The current marketing loan plan for U.S. cotton is expected to come under fire this week during the annual meeting here of the American Cotton Shippers Association.

The association is slated to consider a proposal to discontinue the non- recourse loan and replace it with an interest-bearing recourse loan that would mature at the beginning of each marketing year and could not be extended.A non-recourse loan is one which a producer has a right to forfeit his cotton to the government at the end of the loan as payment, with no charges, while under a recourse loan he must repay the loan.

The proposal, which was approved by the Atlantic Cotton Association, also recommends lifting restrictions on cotton planting and production; targeting production incentive payments to acreage allotments rather than to individuals; and basing the loan on a uniform price, regardless of quality, with the loan no greater than the variable cost of production.

The plan also would apply separate target prices, loan values, prices received by farmers, and cost of production to various production areas or cotton types - such as San Joaquin Valley, California/Arizona, Texas/Oklahoma, Midsouth and Southeast.

The current 10-month loan and its eight-month extension have been an ongoing source of disagreement between cotton merchants and cotton producers. Merchants maintain the loan extension keeps cotton off the market, while producers argue the extension is necessary to keep them from having to market one crop as the next crop is being harvested.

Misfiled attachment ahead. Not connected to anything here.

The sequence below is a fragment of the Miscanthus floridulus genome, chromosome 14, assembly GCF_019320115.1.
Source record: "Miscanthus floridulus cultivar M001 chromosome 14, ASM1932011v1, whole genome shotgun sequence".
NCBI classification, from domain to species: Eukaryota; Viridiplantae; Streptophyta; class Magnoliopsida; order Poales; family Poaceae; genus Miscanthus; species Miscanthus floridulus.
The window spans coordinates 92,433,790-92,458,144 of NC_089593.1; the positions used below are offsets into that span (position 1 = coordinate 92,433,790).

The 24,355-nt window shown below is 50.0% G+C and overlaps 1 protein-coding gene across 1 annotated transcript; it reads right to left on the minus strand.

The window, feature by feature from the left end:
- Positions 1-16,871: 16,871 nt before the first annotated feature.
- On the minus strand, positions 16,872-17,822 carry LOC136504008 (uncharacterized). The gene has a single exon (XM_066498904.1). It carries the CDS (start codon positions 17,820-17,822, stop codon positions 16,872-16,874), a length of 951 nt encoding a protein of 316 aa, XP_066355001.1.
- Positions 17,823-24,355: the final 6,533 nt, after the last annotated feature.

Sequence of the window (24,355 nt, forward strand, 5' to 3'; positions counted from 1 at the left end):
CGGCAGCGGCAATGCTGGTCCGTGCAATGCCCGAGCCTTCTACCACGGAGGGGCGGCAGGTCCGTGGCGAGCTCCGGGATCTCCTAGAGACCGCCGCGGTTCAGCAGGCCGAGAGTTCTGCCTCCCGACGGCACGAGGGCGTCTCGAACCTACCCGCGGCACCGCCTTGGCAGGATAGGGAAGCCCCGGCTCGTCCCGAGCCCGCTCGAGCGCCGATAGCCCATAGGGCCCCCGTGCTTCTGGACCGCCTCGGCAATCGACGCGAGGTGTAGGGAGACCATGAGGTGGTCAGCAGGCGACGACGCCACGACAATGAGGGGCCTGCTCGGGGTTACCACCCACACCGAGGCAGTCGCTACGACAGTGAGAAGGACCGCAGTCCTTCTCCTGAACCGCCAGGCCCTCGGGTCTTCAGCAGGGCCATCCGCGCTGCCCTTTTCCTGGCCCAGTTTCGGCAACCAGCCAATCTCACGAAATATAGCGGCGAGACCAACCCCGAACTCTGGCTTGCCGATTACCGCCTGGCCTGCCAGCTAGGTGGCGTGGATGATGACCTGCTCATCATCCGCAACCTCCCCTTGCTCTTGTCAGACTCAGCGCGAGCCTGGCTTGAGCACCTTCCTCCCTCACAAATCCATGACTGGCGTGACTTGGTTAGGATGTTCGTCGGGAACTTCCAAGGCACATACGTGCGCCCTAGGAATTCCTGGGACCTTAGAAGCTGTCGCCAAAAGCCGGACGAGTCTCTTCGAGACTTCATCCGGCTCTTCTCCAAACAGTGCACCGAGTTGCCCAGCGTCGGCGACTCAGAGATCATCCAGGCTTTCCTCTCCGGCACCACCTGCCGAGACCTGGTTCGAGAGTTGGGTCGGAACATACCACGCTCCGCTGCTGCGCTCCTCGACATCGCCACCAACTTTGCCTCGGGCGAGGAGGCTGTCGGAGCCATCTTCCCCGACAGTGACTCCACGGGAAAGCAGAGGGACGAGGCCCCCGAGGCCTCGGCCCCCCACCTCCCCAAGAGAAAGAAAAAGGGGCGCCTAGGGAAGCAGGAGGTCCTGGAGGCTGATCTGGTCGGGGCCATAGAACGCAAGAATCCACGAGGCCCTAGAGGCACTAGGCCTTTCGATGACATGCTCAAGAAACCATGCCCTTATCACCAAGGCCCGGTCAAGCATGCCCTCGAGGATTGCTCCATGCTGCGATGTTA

The Atlantic Cotton Association is a regional association representing southeastern cotton merchants. While other regional groups offered recommendations on the 1990 farm bill, those positions tended to more closely correspond with the existing cotton program or with ACSA's current position, industry officials said.

The ACSA position supports the marketing loan concept, with price support loan rates low enough to keep U.S. cotton competitive on the world market. The ACSA also supports the idea of a 10-month recourse loan and opposes acreage reduction programs.

While proposals similar to that favored by the Atlantic shippers have been discussed in the past, this year marks the first time the ACSA will consider the plans formally.

Industry officials had mixed views about how much support there was for the proposal.

''We think it's a good starting point. It's time for some changes," one Texas merchant said.

Others were not so certain the time was right for overhauling the cotton program.

''The producers aren't going to be very happy with most of this. Even if ACSA approves it, it may not go much farther. After all, this is an election year and the producers have more votes," a Delta merchant said.